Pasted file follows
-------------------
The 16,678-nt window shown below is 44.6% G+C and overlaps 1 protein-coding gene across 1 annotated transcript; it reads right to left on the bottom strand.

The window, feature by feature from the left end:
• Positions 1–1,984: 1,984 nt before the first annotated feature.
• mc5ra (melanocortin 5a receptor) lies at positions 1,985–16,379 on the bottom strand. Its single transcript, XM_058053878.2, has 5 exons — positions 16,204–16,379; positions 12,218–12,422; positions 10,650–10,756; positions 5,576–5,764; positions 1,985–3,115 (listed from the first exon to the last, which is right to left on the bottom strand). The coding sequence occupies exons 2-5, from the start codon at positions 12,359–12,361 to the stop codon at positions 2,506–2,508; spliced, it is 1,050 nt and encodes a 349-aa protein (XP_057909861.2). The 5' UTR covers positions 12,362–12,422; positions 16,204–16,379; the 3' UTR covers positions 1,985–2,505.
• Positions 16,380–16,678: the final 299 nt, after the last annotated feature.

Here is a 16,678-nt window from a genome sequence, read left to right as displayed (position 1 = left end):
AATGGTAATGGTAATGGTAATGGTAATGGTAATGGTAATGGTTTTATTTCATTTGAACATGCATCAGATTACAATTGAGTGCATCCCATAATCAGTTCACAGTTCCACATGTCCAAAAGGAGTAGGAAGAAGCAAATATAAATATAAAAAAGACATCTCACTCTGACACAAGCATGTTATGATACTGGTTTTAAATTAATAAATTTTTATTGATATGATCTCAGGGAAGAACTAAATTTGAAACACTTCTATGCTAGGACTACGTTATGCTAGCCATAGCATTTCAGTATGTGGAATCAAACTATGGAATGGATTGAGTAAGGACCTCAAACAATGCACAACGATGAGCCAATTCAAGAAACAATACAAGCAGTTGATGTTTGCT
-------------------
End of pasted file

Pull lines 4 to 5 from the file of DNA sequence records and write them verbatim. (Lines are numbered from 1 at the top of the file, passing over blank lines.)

• mc5ra (melanocortin 5a receptor) lies at positions 1,985–16,379 on the bottom strand. Its single transcript, XM_058053878.2, has 5 exons — positions 16,204–16,379; positions 12,218–12,422; positions 10,650–10,756; positions 5,576–5,764; positions 1,985–3,115 (listed from the first exon to the last, which is right to left on the bottom strand). The coding sequence occupies exons 2-5, from the start codon at positions 12,359–12,361 to the stop codon at positions 2,506–2,508; spliced, it is 1,050 nt and encodes a 349-aa protein (XP_057909861.2). The 5' UTR covers positions 12,362–12,422; positions 16,204–16,379; the 3' UTR covers positions 1,985–2,505.
• Positions 16,380–16,678: the final 299 nt, after the last annotated feature.